Ah, no, Galileo would seem to have written the letter that famous quote comes from to Johannes Kepler, a letter of 1610, Galileo's trial was in 1633. You can tell who he is talking about refusing to look from the quote, "what can you say of the learned here" by which he certainly would have meant people with the mathematical and astronomical knowledge to have understood what they were looking at. There were certainly some priests who would have had that ability, after all, it was Copernicus who inspired Galileo to look and Copernicus was a priest, as some of his greatest supporters were bishops and cardinals and at least one or two Popes. Galileo knew that, he said so in one of his most famous letters.* But in this case, he was talking about the scientific establishment of his days, the the university based teachers of the Ptolemaic system. It would have been hard for him to write a letter to Kepler complaining about his treatment in his trial at the the Vatican as Kepler had died in 1630. You know, BEFORE THE TRIAL. The reason he was tried, his book, Dialogue Concerning the Two Chief World Systems, wasn't published until about two years after Kepler died.
I hadn't known it before but fact checking my recollection, I note that the Brit pantomime villain of the bio-pic version of it (and I believe the guy the famous, lying, Brit anti-Catholic painting depicts) Cardinal Bellarmine doesn't seem to have made his first inquiry into Galileo's work until 1611 when he asked some Jesuits with math chops to check G.G.'s math which they confirmed was correct. So that old story that he was talking about red-robed cardinals refusing to look through his telescope seems to be just another common received lie of the kind that Brit style atheists stole from old line Brit Catholic-haters. By the way, Bellarmine died in 1621, so he'd have had a hard time being at the trial a dozen years after that.
For people who claim to uphold the highest standards of science, it's remarkable that you don't seem to have learned how to use calendars. Or, maybe like my most persistent atheist-troll, you're kind of vague on how time works, you know, before and after. Maybe if you knew as much as what Fr. Copernicus knew about those. . . .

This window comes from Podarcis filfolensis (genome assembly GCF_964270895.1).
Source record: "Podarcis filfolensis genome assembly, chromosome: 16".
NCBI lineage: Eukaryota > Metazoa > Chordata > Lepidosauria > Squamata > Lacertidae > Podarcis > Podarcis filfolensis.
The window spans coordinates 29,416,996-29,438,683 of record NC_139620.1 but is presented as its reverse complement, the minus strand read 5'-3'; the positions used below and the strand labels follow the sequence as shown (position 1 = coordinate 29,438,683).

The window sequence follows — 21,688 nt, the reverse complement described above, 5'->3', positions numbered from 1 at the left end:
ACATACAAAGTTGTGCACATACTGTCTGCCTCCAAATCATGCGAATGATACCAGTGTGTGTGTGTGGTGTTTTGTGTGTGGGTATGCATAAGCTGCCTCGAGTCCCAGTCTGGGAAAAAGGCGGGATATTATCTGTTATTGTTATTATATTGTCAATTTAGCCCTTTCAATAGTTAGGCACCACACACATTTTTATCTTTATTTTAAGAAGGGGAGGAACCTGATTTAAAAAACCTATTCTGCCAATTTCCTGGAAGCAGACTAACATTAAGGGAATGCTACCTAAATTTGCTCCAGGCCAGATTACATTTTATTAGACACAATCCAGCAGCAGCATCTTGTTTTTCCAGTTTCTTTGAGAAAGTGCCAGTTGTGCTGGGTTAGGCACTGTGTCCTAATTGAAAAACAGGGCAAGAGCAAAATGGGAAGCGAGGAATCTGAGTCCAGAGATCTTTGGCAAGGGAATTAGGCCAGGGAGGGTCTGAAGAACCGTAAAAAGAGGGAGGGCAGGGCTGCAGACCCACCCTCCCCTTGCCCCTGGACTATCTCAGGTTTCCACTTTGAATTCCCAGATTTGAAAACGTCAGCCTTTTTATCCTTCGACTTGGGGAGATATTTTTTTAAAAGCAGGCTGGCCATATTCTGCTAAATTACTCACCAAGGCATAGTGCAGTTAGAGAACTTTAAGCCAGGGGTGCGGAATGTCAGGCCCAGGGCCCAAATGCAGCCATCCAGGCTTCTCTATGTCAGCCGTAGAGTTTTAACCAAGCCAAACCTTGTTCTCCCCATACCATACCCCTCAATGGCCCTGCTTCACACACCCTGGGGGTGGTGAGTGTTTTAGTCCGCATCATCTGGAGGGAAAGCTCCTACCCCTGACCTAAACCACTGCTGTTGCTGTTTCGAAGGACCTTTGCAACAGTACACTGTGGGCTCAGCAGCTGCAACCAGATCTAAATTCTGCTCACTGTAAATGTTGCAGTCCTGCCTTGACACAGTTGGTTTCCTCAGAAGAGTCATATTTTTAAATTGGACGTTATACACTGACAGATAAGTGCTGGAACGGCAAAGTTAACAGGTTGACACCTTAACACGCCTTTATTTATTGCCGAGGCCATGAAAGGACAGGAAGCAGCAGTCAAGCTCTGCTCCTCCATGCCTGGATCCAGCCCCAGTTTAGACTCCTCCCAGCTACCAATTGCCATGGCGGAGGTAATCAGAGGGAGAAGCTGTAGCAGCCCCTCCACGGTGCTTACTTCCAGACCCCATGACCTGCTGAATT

Next time you whine about something like that, do a word search of my blog, you'll probably find out I've already answered it, atheists aren't very original in their snark. Or very big on fact checking.
* In order to facilitate their designs, they seek so far as possible (at least among the common people) to make this opinion seem new and to belong to me alone. They pretend not to know that its author, or rather its restorer and confirmer, was Nicholas Copernicus; and that he was not only a Catholic, but a priest and a canon. He was in fact so esteemed by the church that when the Lateran Council under Leo X took up the correction of the church calendar, Copernicus was called to Rome from the most remote parts of Germany to undertake its reform. At that time the calendar was defective because the true measures of the year and the lunar month were not exactly known. The Bishop of Culm, then superintendent of this matter, assigned Copernicus to seek more light and greater certainty concerning the celestial motions by means of constant study and labor. With Herculean toil he set his admirable mind to this task, and he made such great progress in this science and brought our knowledge of the heavenly motions to such precision that he became celebrated as an astronomer. Since that time not only has the calendar been regulated by his teachings, but tables of all the motions of the planets have been calculated as well. Having reduced his system into six books, he published these at the instance of the Cardinal of Capua and the Bishop of Culm. And since he had assumed his laborious enterprise by order of the supreme pontiff, he dedicated this book On the celestial revolutions to Pope Paul III. When printed, the book was accepted by the holy Church, and it has been read and studied by everyone without the faintest hint of any objection ever being conceived against its doctrines. Yet now that manifest experiences and necessary proofs have shown them to be well grounded, persons exist who would strip the author of his reward without so much as looking at his book, and add the shame of having him pronounced a heretic. All this they would do merely to satisfy their personal displeasure conceived without any cause against another man, who has no interest in Copernicus beyond approving his teachings.